Farm advice: Being in the right mindset

By: Leo Pekar, DairyNZ consulting officer

Our mindset is heavily influenced by what stress we are facing in our work or personal life. Taking a step back and looking at the big picture often puts things in perspective.


At first glance, how did you interpret the above? Did you see it as ‘happiness is nowhere!’ or ‘happiness is now here!’?


Neither is right or wrong, but how you answered may depend partly on your mindset. As many of you know, this is heavily influenced by what stress we are facing in our work or personal life. Although, our beliefs and genetics do also play a part.

There’s no denying dairy farmers have a lot on their plate at the moment, between meeting tightening environmental limits, consumer expectations, and competition from animal protein alternatives. And that’s just to name a few. But it’s important to remember that with these challenges also come opportunities.

As Resilient Farmer author Doug Avery says, "Your attitude determines your altitude." I couldn’t agree more. Although, I appreciate this is often easier said than done and it’s something I have to make a conscious effort with at times.

I find taking a step back and looking at the big picture often puts things in perspective. Suddenly, a road block often becomes just a small hurdle and criticism fades into background noise.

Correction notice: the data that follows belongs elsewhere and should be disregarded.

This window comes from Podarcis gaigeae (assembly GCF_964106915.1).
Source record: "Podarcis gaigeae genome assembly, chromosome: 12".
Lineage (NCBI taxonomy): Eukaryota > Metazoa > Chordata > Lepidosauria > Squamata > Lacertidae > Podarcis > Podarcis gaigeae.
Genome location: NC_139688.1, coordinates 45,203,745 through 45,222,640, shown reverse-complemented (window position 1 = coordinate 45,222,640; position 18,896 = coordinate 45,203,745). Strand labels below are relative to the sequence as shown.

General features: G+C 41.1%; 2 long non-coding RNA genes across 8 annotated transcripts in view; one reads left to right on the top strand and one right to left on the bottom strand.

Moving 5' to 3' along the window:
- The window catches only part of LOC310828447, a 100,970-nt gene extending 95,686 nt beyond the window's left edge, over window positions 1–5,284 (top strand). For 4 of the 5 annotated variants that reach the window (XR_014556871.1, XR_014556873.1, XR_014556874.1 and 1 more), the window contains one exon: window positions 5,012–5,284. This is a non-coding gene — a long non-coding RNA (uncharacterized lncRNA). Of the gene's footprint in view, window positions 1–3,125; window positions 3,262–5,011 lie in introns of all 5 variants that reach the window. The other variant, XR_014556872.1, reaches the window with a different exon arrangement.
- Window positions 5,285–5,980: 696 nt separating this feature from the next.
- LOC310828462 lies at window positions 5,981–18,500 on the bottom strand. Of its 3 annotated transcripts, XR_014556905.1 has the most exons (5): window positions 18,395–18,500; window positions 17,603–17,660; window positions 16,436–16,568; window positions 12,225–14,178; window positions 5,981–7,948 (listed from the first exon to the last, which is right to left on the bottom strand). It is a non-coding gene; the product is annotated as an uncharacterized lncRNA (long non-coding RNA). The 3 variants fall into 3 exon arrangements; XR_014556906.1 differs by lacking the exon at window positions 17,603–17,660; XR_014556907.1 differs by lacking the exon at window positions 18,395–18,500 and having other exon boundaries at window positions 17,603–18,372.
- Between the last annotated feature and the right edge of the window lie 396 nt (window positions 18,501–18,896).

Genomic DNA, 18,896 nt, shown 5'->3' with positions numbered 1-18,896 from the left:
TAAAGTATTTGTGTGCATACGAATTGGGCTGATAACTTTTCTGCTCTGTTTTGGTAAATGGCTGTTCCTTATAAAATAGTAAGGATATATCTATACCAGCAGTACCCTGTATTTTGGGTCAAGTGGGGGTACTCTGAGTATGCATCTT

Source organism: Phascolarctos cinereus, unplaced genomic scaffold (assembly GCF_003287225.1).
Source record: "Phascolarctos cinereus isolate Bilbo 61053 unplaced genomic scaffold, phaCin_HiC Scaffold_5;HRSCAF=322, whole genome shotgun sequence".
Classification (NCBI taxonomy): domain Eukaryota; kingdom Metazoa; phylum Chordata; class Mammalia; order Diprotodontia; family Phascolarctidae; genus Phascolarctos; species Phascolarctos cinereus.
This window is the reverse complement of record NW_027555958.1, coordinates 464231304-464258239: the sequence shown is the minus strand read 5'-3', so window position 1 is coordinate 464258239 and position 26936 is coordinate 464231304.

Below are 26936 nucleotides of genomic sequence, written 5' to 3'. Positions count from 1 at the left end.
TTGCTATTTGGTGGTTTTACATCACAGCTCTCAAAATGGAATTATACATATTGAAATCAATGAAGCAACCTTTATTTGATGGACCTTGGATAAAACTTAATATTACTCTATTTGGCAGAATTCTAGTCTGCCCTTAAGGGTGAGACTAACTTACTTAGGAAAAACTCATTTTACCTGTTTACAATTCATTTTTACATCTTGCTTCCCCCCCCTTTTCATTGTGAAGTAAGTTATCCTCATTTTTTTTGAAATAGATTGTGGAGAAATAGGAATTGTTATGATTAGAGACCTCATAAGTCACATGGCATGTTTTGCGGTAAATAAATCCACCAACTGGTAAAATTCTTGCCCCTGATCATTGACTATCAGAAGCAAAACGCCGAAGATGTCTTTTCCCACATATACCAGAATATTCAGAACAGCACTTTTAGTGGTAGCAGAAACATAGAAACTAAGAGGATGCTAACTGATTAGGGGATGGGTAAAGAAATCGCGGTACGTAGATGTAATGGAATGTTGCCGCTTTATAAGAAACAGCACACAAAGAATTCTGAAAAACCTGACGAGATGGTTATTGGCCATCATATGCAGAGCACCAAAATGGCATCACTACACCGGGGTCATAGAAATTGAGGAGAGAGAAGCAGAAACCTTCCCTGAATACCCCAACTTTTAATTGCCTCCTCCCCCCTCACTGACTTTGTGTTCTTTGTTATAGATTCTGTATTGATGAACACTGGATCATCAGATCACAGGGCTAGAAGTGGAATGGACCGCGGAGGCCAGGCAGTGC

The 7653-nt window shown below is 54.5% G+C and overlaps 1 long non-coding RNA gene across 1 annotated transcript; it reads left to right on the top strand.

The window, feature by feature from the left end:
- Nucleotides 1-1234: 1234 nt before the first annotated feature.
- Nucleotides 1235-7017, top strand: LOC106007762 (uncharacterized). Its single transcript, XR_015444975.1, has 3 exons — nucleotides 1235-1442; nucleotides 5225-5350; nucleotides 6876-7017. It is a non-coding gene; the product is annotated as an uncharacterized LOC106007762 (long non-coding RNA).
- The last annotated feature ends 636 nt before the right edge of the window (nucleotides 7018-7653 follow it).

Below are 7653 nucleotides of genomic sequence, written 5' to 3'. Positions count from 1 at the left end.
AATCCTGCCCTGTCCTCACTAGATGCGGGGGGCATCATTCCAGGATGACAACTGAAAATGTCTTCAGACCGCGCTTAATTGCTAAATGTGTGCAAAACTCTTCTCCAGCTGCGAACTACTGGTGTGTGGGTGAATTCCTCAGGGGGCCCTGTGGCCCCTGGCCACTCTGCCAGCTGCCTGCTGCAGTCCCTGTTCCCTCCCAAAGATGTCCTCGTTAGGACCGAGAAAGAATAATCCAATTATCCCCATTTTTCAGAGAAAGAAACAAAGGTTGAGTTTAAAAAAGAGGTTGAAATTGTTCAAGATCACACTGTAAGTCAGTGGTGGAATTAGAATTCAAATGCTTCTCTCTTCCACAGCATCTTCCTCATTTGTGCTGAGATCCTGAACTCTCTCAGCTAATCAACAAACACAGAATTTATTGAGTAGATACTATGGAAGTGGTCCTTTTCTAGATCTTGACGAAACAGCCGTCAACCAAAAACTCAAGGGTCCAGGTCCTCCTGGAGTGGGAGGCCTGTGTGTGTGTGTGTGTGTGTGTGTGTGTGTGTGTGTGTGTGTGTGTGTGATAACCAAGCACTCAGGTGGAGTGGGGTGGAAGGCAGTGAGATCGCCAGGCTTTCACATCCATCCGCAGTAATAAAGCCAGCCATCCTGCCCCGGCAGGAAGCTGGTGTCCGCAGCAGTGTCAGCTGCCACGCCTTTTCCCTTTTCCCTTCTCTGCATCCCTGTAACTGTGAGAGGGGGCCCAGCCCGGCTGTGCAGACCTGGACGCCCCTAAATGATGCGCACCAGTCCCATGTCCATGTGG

Threats or opportunities? 

Let’s take animal protein alternatives for example. You could view this as a threat, or you could see this as an opportunity for the sector to add value. The demand for milk alternatives and synthetic meats shows that consumers are expecting more from food producers. They want to know that the food they eat is produced ethically, humanely, and sustainably.

I think that’s great and something that should drive us to constantly do better. It’s undeniable that consumer habits are changing, as people in cities are less connected with what it takes to grow food. And that’s not going to change.

This change is reflected by farmers who have hosted overseas farmers and consumers, or food company audits. Most host farmers must meet certification requirements around workplace practices, labour conditions, animal welfare records, and environmental footprint.

This certification is not only a great opportunity for farmers to add value to their business but also to strive every day on farm by making small changes to the way you do things, whether it’s protecting waterways or focusing on taking the best care of your staff and cows.

There’s no denying it’s a challenging time to be a dairy farmer, but I believe it’s also an exciting one. There’s an opportunity for this generation to make history in revolutionising the way we farm.

I think that’s something for us all to be proud of and hopefully in 20, 30, or even 40 years’ time, to be able to say I was a part of that change. That’s something that keeps me going when times are tough, knowing we’re making a difference. All we can do is take it one day at a time.

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